Sunday, July 31, 2011

Work on the Star Treck Medical Scanner Progesses

Glucose Meter Can Detect Cocaine, Uranium in Blood
Researchers have shown that an off-the-shelf glucose meter can be used to test blood samples for a variety of substances, including cocaine, the pathogen-related protein interferon, the biochemical adenosine, and traces of uranium. The ability to measure such medically important targets without expensive lab testing could be particularly vital in developing countries.

The researchers modified the chemistry of blood samples in order to use glucose concentration as a proxy for detecting the concentration of these substances. The research was conducted by Yu Xiang and Yi Lu at the University of Illinois at Urbana-Champaign.

"There's an elegant simplicity to their repurposing," says Kevin Plaxco, professor of biochemistry at the University of California, Santa Barbara. "The development of a general sensing platform with the convenience and form-factor of the home glucose meter is the holy grail of biosensor research," he says.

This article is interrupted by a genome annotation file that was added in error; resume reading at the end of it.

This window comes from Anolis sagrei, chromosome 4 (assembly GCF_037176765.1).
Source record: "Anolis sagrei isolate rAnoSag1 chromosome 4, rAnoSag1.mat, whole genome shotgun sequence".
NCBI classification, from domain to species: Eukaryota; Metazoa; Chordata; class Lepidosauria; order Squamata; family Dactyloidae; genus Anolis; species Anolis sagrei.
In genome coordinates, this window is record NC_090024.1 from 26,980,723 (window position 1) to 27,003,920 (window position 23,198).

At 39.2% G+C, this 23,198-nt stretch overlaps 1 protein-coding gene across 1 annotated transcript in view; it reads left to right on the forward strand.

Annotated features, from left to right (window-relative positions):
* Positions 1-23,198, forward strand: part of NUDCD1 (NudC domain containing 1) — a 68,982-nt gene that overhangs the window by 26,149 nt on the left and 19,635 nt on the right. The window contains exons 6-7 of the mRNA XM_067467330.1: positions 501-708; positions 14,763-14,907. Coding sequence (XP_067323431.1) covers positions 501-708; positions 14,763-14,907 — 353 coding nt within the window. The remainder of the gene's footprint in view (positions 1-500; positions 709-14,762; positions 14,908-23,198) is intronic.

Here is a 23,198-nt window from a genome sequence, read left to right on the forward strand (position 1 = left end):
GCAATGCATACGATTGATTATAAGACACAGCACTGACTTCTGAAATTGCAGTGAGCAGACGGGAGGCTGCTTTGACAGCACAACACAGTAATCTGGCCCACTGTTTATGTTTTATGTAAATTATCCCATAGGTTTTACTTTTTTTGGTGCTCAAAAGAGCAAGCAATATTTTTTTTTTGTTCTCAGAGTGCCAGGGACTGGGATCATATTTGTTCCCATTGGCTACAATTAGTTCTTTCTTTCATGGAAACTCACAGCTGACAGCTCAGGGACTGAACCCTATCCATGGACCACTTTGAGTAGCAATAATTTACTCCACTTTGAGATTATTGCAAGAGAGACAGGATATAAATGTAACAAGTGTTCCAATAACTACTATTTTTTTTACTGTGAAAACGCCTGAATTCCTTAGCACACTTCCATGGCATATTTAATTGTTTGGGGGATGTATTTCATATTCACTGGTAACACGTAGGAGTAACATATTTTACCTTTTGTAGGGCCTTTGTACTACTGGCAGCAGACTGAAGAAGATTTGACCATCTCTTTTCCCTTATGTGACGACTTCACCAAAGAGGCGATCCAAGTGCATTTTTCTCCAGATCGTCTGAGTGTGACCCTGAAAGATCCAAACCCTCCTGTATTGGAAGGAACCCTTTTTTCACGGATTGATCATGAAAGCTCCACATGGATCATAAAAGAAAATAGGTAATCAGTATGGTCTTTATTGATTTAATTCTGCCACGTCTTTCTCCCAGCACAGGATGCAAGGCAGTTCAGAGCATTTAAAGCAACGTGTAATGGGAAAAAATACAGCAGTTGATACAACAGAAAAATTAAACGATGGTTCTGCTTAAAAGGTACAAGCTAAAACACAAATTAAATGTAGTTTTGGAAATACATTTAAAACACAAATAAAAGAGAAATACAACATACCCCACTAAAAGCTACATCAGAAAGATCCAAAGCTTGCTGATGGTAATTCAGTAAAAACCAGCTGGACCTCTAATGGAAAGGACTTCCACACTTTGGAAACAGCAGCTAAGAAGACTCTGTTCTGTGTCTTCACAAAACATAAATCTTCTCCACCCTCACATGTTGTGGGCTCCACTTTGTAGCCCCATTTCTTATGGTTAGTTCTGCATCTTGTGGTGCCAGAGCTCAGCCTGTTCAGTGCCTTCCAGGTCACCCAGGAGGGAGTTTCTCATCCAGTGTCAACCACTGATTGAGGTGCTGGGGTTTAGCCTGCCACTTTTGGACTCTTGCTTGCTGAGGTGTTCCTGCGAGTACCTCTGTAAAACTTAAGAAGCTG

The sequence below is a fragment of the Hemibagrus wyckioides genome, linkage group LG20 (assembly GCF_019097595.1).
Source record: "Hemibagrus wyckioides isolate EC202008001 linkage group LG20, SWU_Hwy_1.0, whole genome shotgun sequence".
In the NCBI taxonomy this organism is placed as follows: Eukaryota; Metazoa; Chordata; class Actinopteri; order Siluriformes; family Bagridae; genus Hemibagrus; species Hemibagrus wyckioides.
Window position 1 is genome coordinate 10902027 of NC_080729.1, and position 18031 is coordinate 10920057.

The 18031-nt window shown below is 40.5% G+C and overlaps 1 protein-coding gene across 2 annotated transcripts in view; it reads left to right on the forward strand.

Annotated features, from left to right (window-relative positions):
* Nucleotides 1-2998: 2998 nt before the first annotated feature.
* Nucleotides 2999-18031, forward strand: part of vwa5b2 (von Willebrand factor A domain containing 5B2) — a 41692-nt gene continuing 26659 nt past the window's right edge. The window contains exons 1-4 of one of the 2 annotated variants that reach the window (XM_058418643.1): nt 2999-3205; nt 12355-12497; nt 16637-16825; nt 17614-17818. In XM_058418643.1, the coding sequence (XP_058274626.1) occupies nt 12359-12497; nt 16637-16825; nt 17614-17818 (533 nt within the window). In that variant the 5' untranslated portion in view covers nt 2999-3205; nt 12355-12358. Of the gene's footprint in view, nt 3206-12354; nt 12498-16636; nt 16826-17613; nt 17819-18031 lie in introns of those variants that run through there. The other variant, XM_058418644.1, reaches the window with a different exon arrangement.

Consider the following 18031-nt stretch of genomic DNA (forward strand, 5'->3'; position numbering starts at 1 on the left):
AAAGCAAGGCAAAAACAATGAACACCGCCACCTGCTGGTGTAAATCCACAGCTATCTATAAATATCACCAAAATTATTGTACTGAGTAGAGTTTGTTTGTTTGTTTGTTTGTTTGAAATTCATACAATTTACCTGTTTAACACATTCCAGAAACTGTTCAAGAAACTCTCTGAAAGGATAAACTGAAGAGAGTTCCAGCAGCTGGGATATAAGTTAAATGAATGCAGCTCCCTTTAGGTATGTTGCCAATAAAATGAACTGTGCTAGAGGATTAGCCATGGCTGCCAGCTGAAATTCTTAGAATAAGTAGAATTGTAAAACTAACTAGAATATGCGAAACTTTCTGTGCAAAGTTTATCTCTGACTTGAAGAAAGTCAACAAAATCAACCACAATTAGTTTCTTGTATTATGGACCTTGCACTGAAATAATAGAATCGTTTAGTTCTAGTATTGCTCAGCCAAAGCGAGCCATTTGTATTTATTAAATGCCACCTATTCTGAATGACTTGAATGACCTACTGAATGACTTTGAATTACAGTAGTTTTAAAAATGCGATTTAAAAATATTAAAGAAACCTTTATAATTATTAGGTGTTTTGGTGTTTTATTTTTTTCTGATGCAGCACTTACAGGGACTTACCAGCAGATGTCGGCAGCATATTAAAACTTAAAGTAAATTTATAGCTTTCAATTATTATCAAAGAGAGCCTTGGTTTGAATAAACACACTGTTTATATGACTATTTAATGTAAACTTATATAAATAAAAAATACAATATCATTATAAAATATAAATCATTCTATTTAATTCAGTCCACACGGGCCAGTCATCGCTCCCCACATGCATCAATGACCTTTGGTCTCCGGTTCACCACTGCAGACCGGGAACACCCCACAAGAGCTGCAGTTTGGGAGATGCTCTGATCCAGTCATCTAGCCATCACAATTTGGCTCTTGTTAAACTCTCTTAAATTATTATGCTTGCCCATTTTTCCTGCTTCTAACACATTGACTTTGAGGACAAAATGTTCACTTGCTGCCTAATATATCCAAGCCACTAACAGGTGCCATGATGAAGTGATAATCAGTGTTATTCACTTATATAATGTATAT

It still requires a blood sample, unlike the Star Trek scanner.  It's a remarkable example of how technology can revolutionize medicine, given the opportunity.  Almost all human metabolism can be linked to glucose, which is a fundamental energy source for a variety of purposes. Even if you don't eat any sugar, your body will make it from other sources so it can feed the brain and other tissues that require glucose as an energy source.  This device works by tying the effect of some substance to glucose metabolism.  The trick is to find and exploit the link to glucose.

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